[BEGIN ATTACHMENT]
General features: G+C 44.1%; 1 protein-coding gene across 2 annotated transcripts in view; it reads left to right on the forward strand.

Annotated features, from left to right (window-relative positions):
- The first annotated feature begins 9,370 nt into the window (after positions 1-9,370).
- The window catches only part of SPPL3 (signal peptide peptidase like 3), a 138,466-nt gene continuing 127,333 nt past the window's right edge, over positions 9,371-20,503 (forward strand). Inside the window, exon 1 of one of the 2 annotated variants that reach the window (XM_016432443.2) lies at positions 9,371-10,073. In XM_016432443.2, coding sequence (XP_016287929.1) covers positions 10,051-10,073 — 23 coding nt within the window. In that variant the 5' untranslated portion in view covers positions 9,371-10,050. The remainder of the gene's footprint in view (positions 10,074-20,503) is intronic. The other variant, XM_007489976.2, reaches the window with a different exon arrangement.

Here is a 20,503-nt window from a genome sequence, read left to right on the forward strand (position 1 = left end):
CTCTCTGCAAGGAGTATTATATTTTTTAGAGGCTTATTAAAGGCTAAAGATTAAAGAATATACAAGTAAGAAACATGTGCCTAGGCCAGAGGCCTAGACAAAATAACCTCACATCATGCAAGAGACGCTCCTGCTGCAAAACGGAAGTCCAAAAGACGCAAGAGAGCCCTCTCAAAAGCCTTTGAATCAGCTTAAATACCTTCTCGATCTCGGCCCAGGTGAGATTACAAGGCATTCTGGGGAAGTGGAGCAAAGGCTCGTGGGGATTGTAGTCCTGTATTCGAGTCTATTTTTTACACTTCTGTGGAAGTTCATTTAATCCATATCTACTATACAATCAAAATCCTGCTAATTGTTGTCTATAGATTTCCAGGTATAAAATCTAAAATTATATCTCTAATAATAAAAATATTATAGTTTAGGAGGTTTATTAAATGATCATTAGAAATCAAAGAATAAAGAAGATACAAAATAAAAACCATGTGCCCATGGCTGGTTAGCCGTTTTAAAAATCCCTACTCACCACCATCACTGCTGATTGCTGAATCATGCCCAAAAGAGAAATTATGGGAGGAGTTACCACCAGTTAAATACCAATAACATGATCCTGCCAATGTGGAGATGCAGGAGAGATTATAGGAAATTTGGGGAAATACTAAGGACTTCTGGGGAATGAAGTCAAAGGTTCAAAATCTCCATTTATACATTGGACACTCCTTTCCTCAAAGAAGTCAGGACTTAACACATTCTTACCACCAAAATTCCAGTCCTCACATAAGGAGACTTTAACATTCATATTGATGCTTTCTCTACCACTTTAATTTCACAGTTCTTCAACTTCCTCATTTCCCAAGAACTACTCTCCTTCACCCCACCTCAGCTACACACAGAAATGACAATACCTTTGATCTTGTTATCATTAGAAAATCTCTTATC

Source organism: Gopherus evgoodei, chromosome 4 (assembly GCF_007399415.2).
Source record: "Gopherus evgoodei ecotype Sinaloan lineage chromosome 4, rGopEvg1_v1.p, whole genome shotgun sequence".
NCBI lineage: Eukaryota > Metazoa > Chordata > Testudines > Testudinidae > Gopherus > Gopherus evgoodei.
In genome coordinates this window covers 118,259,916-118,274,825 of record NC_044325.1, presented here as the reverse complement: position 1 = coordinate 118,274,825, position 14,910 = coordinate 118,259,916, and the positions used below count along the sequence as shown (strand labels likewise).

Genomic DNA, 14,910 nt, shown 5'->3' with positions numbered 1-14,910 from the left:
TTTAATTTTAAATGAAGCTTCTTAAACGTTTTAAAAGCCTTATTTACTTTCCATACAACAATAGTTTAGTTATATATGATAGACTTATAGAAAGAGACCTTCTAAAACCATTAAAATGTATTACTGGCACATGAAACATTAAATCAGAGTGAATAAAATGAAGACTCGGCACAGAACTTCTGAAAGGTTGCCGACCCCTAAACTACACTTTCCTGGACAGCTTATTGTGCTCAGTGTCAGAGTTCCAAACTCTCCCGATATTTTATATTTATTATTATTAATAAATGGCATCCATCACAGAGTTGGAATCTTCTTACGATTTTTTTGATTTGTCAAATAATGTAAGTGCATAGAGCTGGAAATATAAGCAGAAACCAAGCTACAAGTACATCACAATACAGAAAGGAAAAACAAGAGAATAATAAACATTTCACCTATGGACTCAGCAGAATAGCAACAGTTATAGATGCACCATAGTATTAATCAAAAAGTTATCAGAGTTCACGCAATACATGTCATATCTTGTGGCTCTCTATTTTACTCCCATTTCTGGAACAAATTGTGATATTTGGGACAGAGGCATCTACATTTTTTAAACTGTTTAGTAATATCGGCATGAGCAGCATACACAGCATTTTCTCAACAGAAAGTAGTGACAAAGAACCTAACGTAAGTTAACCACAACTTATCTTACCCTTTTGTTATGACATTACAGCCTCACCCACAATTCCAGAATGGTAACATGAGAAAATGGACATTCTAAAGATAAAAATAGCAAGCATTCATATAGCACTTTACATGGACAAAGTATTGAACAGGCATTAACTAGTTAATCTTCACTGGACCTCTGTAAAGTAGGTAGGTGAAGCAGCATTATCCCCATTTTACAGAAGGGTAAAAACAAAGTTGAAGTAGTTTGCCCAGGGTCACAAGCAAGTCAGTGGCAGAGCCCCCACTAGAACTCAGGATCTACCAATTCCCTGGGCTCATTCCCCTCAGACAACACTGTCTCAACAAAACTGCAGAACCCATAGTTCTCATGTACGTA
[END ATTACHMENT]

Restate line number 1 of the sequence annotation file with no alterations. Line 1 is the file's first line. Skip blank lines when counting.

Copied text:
General features: G+C 44.1%; 1 protein-coding gene across 2 annotated transcripts in view; it reads left to right on the forward strand.